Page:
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The British Advertising Standards Authority has overruled objections to an iPhone X television commercial. The spots, which began airing in March, focused on "radically new cameras with Portrait Lighting" and highlighted "Studio-quality portraits. Without the studio."
The ASA spent unspecified resources to review two complaints filed by TV watchers who "believed that the phone could not achieve studio quality photography." The complaints alleged violation of BCAP rules forbidding "Misleading advertising" or "Exaggeration" and the factual "Substantiation" of claims made in advertising.
The group stated in a decision this week that "we considered consumers would understand the term 'Studio-quality portraits' to mean that the lighting effects on the phone allowed the user to imitate a portrait photograph taken in a studio.
"We acknowledged that the camera on the iPhone X featured a focal lens commonly found in studio photography and understood that the images shown in the ad were photographs taken with the phone. We considered that the lighting effects that could be used when capturing and after having captured an image allowed the user to mimic a photograph similar to those taken in a studio.
"We recognised that there were many effects, techniques and tools used in studio photography which played a vital role in capturing high standard images, many of which were not available to someone solely using the iPhone X. However, we recognised the emphasis was placed on the significance of the lighting effects on achieving the quality of image the ad demonstrated, and we understood that those images shown were a true reflection of the capabilities of the iPhone X's camera. For those reasons, we concluded that the ad was not misleading."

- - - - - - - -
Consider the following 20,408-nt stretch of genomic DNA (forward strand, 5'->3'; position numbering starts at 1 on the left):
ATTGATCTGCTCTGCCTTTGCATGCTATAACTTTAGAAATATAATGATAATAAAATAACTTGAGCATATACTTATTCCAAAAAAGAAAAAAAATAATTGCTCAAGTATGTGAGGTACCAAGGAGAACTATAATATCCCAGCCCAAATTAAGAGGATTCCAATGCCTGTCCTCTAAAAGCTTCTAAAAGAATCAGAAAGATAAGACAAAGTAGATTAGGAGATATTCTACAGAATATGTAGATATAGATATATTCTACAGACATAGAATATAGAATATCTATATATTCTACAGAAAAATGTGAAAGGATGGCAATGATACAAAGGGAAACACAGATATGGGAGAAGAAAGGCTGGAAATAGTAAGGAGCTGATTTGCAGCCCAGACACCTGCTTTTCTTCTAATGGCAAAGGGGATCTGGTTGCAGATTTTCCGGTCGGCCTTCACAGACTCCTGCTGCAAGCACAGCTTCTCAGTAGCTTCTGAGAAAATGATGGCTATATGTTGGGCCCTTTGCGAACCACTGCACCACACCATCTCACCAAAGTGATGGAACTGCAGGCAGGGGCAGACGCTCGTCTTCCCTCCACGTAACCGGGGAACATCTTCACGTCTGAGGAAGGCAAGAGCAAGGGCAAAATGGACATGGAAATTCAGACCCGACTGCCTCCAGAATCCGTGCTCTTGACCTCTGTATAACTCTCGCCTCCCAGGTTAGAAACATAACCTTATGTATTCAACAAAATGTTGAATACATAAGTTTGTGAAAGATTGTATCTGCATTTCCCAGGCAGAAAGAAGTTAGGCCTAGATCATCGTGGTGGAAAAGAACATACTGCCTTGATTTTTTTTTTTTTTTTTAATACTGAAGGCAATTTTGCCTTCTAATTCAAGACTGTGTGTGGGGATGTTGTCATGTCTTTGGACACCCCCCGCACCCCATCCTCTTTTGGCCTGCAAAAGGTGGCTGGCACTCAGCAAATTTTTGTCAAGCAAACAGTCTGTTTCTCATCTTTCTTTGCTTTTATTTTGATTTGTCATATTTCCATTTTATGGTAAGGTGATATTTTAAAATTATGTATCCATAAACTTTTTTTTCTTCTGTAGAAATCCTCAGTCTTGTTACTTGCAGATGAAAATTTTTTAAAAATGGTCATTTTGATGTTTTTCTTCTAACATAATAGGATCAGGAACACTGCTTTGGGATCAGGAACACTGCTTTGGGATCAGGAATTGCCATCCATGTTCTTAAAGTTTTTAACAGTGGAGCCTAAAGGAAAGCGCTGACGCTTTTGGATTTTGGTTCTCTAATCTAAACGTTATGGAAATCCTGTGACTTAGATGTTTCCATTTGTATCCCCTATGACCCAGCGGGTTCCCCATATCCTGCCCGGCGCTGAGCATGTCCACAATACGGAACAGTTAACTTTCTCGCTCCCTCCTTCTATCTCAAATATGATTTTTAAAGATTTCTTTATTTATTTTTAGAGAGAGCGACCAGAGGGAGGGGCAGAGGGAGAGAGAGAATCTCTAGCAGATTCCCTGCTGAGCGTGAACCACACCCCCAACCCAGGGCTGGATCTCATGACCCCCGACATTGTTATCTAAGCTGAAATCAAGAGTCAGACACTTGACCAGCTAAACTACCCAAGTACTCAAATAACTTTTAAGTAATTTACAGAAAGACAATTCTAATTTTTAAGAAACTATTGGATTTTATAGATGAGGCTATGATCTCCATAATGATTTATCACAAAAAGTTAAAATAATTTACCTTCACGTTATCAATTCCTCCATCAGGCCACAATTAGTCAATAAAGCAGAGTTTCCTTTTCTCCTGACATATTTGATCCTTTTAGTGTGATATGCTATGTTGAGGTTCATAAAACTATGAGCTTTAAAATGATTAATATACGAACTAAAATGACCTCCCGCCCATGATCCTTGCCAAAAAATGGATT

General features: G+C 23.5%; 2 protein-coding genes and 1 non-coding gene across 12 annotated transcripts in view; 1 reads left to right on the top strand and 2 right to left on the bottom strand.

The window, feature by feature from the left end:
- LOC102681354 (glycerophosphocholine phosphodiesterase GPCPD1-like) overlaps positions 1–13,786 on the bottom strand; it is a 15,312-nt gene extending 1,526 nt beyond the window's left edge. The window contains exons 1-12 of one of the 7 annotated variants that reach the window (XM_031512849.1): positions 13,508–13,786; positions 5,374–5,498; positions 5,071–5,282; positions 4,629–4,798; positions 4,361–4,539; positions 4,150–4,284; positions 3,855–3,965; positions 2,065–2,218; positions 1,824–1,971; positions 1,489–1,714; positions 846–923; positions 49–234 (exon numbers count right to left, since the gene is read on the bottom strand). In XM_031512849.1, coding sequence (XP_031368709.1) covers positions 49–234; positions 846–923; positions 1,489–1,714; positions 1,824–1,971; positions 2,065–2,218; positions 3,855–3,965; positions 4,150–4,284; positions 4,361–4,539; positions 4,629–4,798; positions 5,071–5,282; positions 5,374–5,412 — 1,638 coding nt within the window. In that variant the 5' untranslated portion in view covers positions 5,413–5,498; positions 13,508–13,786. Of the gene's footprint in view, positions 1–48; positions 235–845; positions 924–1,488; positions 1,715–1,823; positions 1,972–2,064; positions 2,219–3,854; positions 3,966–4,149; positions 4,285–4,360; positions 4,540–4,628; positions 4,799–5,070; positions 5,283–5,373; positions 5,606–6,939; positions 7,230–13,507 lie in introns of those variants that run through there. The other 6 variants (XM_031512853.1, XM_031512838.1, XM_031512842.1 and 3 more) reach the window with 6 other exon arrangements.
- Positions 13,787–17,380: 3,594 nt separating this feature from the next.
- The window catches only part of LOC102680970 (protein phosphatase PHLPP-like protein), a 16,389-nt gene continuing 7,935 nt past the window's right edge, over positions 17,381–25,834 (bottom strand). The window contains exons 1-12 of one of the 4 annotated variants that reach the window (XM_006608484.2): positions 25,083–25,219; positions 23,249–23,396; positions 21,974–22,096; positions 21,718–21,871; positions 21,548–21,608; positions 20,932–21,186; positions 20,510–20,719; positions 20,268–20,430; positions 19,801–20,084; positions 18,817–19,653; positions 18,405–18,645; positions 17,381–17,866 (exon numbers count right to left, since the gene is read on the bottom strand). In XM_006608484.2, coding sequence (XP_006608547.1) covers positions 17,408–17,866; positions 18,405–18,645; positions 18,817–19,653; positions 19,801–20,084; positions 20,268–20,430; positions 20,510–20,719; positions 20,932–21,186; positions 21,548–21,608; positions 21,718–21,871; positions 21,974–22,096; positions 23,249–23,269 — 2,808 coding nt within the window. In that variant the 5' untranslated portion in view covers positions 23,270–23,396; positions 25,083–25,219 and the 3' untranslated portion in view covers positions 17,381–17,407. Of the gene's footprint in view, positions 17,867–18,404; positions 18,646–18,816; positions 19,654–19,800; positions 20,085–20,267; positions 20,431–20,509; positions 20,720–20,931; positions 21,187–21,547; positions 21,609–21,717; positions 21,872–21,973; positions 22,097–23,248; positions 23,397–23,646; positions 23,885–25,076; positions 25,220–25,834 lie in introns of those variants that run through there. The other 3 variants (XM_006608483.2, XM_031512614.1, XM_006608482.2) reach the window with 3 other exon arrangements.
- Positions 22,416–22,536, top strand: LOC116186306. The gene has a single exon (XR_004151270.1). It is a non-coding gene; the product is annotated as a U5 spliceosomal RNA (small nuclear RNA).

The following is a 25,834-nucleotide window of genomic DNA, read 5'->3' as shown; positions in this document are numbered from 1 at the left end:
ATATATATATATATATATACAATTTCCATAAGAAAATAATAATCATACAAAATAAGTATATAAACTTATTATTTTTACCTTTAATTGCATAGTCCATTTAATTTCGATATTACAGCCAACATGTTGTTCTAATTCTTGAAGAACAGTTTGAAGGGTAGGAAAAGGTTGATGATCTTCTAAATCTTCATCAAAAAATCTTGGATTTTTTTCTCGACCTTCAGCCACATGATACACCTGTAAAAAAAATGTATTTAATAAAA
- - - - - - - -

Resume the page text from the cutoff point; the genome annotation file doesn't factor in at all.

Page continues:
Those finding required a response from Apple, which noted that there was no industry standard definition of "Studio-quality portraits" and that the term was subjective due to "wide variances between techniques, equipment, lighting and talent, among many others" used by photographers in a studio.
Apple also pointed out that iPhone X used a 50 mm focal lens, one of the most popular professional studio portrait lenses, and that lighting options available on the phone mimicked what could be done in a studio. Further, the decision noted that "images in the ad were a fair reflection of the camera's capabilities."
The ASA previously handled complaints from Android users in 2008 who were upset about Apple's ad claims that "all parts of the internet are on the iPhone," insisting that Java and Flash content made that misleading; and a separate spot that "exaggerated the speed of the iPhone 3G." Both ads ended up being banned on UK television.
In 2009 the ASA shot down complaints for advertising that stated the iOS App Store had software for "just about everything," and in 2011 it upheld an Apple commercial that called iPhone 4 the "world's thinnest smartphone," a claim Samsung took issue with because it sold a product that had a thinner portion, despite being thicker elsewhere.